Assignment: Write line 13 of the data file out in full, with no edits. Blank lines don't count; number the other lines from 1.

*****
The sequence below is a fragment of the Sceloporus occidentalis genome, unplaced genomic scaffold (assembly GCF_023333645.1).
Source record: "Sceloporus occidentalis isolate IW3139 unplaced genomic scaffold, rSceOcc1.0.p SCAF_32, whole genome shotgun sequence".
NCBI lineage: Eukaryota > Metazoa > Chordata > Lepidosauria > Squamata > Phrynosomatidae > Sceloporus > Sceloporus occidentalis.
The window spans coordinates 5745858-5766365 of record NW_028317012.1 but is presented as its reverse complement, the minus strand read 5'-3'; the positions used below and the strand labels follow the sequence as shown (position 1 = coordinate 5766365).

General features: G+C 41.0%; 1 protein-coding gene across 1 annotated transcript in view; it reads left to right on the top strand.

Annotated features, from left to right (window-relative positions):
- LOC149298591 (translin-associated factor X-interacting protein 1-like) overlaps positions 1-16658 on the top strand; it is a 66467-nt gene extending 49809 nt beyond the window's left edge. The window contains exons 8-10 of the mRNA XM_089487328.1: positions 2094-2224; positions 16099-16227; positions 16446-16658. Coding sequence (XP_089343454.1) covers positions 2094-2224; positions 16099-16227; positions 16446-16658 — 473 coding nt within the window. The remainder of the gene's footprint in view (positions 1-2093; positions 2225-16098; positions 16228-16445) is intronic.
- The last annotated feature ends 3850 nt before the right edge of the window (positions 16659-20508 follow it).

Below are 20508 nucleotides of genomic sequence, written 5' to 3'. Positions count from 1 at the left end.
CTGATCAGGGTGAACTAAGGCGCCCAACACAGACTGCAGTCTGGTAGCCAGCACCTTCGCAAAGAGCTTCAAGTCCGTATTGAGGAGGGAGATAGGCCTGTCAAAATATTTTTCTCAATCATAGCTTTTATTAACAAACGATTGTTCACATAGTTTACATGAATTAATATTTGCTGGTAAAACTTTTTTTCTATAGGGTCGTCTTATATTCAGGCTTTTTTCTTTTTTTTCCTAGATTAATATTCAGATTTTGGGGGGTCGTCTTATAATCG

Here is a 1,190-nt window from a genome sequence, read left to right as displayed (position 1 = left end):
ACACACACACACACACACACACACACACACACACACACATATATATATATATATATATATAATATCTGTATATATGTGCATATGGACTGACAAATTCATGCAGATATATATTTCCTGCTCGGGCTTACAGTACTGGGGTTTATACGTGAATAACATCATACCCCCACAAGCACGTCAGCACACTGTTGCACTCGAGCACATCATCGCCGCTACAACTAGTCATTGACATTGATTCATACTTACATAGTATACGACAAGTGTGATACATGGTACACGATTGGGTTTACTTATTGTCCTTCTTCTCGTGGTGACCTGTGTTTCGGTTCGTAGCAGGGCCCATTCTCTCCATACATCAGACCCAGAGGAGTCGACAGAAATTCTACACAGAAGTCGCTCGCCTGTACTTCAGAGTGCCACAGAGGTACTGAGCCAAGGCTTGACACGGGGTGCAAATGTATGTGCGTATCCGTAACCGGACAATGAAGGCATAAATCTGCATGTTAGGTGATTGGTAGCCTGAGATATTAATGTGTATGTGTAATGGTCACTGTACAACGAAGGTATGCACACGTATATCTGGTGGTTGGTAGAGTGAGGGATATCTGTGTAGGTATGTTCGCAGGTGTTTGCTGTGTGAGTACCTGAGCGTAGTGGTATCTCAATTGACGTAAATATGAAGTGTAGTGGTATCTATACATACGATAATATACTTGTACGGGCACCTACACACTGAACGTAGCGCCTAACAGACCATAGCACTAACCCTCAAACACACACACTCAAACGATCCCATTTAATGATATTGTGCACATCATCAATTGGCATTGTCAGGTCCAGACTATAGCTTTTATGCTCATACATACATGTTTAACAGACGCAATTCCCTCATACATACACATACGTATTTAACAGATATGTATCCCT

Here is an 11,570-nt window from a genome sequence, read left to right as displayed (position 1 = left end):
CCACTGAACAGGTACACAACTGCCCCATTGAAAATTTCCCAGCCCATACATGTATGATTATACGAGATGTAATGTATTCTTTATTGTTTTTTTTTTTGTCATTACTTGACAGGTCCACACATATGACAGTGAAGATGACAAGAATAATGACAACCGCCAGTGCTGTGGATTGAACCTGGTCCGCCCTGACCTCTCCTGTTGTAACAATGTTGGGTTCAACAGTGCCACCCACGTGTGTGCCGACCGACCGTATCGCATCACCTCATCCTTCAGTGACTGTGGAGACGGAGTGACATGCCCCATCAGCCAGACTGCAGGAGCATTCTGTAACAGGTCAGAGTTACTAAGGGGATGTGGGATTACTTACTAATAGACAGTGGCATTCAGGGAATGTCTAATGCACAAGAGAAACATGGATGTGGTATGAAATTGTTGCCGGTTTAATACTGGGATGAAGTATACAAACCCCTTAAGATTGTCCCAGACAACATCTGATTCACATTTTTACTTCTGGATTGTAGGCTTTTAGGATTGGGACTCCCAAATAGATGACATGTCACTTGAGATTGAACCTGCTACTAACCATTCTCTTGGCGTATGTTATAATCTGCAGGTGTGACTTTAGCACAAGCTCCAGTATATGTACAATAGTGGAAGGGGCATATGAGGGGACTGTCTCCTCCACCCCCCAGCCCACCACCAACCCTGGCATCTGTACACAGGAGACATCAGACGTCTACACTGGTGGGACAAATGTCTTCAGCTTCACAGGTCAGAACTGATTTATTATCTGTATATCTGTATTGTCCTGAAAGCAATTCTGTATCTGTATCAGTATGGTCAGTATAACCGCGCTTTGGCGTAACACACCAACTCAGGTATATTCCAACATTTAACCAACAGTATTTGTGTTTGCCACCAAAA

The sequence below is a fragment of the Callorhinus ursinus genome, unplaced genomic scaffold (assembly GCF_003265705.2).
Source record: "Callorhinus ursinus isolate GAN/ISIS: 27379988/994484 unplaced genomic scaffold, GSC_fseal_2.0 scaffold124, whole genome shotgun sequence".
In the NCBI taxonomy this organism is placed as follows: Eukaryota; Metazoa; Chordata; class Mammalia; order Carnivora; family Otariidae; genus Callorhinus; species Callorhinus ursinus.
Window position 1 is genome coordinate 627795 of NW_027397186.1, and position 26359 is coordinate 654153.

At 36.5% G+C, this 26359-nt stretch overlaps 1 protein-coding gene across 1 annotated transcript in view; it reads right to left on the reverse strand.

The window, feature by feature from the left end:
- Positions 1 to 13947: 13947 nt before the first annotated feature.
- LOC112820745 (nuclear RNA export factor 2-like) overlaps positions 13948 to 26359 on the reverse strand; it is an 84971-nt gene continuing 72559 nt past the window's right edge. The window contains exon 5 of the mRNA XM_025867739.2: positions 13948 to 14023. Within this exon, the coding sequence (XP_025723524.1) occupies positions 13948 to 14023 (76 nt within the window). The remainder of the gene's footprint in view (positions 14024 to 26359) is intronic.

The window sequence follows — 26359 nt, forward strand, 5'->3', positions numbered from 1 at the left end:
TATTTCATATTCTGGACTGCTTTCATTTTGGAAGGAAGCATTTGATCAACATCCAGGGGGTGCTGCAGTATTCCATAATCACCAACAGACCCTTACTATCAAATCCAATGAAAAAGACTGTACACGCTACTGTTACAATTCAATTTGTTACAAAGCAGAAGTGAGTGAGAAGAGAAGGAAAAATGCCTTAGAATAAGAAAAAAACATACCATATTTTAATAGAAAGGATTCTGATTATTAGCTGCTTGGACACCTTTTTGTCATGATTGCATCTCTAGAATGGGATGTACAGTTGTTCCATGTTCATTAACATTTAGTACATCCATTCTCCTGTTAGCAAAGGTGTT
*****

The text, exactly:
Here is an 11,570-nt window from a genome sequence, read left to right as displayed (position 1 = left end):